Apple came under fire on Monday for sending web browsing data, including IP addresses, to China's Tencent Holdings, the latest criticism of how the company operates in the world's most populous nation.
Apple sends data to Tencent as part of an iPhone and iPad security feature that warns users if a website is malicious or unsafe before they load it. The US company checks addresses against an existing list of sites known to be problematic. That list is maintained by Tencent for users in mainland China and by Google for other regions, including in the US.
In newer versions of Apple's iOS operating systems, the company says this feature "may also log your IP address," potentially providing Tencent, a Chinese conglomerate with government ties, data such as a user's location.
"We deserve to be informed about this kind of change and to make choices about it," Matthew Green, a cryptographer and professor at Johns Hopkins University, wrote in a recent blog. "Users should learn about these changes before Apple pushes the feature into production, and thus asks millions of their customers to trust them."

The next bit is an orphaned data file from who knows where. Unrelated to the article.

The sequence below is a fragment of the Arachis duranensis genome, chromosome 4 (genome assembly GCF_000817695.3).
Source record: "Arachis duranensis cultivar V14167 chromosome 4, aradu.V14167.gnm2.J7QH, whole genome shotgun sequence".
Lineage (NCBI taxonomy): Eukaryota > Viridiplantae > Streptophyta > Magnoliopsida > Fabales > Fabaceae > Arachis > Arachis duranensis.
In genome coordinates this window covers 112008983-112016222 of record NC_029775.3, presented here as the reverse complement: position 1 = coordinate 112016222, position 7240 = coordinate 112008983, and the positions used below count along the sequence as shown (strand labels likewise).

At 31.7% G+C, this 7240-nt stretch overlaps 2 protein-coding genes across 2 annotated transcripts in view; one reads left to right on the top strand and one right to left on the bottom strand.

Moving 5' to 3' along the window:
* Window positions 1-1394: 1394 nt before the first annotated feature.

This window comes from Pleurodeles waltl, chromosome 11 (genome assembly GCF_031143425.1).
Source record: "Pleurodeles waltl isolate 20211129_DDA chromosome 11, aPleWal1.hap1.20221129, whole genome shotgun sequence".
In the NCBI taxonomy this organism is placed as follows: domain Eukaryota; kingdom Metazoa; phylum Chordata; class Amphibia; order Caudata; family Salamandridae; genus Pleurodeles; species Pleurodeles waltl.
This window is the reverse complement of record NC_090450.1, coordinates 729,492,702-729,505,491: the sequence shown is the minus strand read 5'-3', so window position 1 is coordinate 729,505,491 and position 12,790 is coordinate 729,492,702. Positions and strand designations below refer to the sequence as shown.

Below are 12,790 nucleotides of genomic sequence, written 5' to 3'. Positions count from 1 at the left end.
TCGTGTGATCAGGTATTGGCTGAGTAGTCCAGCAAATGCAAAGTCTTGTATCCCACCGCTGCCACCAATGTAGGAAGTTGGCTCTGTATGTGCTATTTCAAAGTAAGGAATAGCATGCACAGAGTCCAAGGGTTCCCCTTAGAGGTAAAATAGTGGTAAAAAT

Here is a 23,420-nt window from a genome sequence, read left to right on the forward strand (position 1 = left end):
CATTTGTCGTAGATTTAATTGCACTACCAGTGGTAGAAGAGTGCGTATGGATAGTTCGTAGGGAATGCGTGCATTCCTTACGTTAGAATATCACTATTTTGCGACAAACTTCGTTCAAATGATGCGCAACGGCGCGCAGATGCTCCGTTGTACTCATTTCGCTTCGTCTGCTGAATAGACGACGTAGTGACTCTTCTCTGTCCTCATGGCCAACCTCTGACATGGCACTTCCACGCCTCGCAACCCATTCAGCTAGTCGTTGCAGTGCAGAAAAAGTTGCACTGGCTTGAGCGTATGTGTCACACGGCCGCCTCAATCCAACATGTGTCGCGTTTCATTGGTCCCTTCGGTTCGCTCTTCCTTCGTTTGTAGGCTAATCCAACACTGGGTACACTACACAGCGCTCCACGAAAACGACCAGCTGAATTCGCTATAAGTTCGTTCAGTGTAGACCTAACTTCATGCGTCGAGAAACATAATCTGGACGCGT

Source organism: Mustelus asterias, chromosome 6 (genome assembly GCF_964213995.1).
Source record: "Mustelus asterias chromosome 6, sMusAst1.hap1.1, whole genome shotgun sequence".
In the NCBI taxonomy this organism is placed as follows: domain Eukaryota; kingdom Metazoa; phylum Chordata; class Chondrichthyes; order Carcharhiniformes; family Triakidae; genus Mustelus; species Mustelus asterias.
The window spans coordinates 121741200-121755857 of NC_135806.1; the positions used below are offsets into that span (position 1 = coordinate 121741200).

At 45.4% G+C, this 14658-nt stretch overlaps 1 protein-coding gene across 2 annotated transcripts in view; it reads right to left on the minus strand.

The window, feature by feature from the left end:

Apple said in a statement that the feature protects user privacy and safeguards people's data. The checks occur on the devices, and the actual web addresses are never shared with Tencent and Google, the safe browsing providers. The feature is on by default, but can be switched off, Apple also said.
The issue has come to light at a time when Apple is being scrutinised for appeasing China. BuzzFeed recently reported that Apple told creators of shows for its TV+ streaming service to avoid portraying China in a poor light.
The company recently removed the Taiwanese flag from the emoji keyboard on devices running in Hong Kong and Macao, after earlier pulling it from Mainland China. It also came under fire for removing a maps app in Hong Kong that the developer said was designed to help users avoid areas of protest. Apple said it was following local laws in both instances.
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